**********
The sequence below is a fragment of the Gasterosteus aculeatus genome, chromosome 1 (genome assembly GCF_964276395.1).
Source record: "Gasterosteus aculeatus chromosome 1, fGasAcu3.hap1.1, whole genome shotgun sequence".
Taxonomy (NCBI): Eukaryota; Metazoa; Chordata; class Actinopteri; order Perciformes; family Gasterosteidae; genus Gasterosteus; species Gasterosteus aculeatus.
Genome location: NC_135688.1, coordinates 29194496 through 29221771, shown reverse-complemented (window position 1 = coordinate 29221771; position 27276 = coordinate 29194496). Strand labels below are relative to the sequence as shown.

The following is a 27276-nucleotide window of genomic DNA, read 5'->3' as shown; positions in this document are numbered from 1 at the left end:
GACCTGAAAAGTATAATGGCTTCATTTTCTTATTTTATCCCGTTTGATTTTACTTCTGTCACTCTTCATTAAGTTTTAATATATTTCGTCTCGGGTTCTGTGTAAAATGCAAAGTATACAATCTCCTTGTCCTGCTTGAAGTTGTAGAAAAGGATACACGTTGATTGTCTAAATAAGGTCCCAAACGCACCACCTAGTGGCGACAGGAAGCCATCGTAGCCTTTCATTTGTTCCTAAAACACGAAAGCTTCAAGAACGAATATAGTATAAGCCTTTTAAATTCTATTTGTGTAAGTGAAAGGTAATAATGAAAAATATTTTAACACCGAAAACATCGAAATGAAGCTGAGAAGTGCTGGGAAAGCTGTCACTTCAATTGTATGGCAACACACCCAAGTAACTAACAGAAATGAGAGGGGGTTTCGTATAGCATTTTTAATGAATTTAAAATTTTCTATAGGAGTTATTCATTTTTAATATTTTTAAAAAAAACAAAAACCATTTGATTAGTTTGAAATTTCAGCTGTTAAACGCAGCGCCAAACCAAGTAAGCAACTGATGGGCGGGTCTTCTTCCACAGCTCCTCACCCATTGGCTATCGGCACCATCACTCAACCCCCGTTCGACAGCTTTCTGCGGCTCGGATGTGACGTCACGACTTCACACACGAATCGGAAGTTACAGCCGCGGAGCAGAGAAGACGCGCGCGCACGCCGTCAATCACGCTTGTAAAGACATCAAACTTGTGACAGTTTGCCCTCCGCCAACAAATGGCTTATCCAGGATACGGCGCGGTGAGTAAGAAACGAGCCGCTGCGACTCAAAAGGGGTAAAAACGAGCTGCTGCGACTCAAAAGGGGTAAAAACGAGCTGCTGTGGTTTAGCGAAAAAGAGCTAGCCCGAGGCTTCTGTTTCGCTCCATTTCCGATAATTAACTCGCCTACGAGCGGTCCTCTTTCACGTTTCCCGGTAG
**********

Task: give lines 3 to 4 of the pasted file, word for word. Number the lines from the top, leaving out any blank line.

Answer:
Taxonomy (NCBI): Eukaryota; Metazoa; Chordata; class Actinopteri; order Perciformes; family Gasterosteidae; genus Gasterosteus; species Gasterosteus aculeatus.
Genome location: NC_135688.1, coordinates 29194496 through 29221771, shown reverse-complemented (window position 1 = coordinate 29221771; position 27276 = coordinate 29194496). Strand labels below are relative to the sequence as shown.